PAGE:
Anyone who gets involved with the behemoth blob wants power, the ability to use force to direct the actions of others. Any shred of a morality that recoils at coercively exacting involuntary compliance is abandoned. Involvement with the corrupt obscenity that is our government means either a conscious or unconscious surrender to the Dark Side paradigm: might makes the only wrong and right.

At the heart of it lies a simple truth: governments can anything they want to you if they claim they’re doing it for you. The altruistic veneer conceals every horror, from history’s bloodthirstiest regimes down to nanny state bureaucrats dictating toilets’ flush capacity. A warm place in hell is reserved for those who covet power under cover of professed good intentions. The hottest fires are reserved for those give it to them, surrendering without protest control of their own lives.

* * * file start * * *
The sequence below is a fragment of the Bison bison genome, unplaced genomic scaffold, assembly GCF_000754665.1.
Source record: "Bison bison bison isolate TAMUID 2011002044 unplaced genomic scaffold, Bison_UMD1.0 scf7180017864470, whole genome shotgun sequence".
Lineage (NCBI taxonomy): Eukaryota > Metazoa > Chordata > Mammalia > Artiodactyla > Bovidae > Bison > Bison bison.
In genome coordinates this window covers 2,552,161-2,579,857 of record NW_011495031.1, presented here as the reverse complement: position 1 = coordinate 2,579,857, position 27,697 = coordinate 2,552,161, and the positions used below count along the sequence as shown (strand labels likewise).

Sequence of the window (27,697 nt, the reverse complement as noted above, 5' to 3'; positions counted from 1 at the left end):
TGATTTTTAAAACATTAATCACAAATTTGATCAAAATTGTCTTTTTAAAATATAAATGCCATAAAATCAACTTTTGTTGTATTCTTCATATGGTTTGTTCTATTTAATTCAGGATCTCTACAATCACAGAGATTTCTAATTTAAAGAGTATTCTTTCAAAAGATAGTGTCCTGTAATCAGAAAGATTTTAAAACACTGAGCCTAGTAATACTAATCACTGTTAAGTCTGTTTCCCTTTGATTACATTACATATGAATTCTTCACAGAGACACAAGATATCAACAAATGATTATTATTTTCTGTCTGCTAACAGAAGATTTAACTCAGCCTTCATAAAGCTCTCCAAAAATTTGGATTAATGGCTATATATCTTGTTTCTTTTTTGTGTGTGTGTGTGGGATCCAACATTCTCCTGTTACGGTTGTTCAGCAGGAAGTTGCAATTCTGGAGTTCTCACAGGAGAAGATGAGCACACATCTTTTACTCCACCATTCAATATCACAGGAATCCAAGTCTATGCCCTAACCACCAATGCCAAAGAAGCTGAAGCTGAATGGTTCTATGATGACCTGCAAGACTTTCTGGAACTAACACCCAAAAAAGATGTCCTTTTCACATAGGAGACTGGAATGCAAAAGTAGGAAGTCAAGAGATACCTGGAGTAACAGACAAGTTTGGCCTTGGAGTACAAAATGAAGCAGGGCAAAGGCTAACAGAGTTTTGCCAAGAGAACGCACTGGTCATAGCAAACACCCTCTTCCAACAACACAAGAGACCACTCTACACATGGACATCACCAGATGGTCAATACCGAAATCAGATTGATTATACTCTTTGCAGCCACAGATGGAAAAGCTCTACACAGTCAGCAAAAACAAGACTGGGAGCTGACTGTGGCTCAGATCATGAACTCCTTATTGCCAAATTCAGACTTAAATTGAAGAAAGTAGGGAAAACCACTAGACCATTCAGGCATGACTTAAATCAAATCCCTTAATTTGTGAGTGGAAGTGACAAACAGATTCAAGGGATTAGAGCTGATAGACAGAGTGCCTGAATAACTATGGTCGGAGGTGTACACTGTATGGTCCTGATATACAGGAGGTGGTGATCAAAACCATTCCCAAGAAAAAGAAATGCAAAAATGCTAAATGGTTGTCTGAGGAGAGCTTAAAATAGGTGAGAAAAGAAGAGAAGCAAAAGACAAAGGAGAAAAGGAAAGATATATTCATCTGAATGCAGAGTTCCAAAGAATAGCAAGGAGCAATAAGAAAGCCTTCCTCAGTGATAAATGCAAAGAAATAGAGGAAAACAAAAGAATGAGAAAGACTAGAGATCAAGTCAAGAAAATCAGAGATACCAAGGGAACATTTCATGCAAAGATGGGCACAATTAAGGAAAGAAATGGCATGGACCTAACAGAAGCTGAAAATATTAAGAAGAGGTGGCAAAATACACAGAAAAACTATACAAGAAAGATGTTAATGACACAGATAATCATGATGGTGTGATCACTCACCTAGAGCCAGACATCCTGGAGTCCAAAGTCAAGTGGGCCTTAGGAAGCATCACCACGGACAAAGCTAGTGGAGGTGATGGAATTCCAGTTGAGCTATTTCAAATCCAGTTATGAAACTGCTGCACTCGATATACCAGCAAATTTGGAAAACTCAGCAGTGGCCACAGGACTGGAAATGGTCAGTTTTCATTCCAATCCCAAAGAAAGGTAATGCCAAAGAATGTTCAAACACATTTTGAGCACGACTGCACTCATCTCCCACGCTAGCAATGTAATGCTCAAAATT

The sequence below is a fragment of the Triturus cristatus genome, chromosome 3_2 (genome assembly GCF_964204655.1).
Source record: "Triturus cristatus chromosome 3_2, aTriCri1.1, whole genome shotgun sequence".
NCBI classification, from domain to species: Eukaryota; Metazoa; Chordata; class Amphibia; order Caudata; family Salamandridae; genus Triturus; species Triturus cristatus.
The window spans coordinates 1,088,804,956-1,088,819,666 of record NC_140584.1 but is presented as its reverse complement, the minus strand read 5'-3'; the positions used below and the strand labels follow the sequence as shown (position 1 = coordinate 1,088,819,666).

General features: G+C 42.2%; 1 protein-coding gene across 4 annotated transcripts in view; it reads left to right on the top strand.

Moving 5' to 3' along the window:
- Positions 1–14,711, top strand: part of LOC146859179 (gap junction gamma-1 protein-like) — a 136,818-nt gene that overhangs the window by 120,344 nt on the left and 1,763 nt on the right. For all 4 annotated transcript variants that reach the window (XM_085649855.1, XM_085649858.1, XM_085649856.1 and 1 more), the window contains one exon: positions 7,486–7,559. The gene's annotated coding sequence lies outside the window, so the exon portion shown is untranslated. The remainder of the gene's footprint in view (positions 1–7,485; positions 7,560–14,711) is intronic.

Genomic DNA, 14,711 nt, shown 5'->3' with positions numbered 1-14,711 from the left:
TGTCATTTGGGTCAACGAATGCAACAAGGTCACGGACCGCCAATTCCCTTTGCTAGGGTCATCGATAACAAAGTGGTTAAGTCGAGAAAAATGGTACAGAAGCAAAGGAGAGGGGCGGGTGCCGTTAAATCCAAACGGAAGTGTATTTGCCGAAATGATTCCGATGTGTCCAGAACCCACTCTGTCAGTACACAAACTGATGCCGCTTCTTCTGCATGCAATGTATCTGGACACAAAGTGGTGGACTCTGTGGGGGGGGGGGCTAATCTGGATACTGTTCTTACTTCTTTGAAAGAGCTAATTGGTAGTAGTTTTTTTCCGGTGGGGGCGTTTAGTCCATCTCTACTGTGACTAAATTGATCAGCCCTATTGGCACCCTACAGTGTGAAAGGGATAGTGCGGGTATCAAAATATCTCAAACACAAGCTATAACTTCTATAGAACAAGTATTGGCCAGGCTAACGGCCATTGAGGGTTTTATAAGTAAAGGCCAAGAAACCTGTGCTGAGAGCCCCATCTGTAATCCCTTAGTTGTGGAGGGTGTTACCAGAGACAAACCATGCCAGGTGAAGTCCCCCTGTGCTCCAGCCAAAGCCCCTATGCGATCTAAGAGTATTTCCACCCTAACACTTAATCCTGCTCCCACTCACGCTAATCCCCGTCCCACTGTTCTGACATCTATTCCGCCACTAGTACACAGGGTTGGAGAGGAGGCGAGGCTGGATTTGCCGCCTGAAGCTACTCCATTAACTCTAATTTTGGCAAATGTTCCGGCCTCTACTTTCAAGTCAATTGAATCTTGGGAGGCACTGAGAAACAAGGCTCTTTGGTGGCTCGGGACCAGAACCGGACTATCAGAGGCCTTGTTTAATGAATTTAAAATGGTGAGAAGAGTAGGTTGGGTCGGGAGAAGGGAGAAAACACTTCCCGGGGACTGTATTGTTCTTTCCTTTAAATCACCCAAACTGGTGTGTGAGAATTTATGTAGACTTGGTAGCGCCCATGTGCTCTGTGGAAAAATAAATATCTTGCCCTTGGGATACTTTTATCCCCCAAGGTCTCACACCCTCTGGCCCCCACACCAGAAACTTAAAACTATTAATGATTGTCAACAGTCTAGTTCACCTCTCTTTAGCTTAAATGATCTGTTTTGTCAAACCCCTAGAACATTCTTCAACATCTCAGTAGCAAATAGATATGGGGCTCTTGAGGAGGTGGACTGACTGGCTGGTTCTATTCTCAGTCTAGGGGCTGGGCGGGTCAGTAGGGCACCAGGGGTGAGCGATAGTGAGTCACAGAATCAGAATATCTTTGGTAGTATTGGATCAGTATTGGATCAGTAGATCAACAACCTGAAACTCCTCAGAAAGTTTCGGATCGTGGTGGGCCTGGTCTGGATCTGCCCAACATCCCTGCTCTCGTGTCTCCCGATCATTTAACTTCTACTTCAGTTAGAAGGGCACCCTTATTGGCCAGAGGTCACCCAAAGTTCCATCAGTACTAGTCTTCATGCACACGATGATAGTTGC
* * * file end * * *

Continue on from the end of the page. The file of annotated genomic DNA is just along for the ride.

Once the government has assumed control, the entrepreneurs and executives of ostensibly private businesses toe the government’s line. It’s the only way to survive and indeed thrive under fascism, the correct label for the current system. All under cover of noble aims and approved good causes, of course. In Atlas Shrugged, Ayn Rand drew a sharp distinction between her competent champions of freedom and the incompetent toadies of soul-crushing altruism, collectivism, and statism. In real life freedom’s biggest beneficiaries have become some of its biggest—because of their competence and gargantuan fortunes— enemies.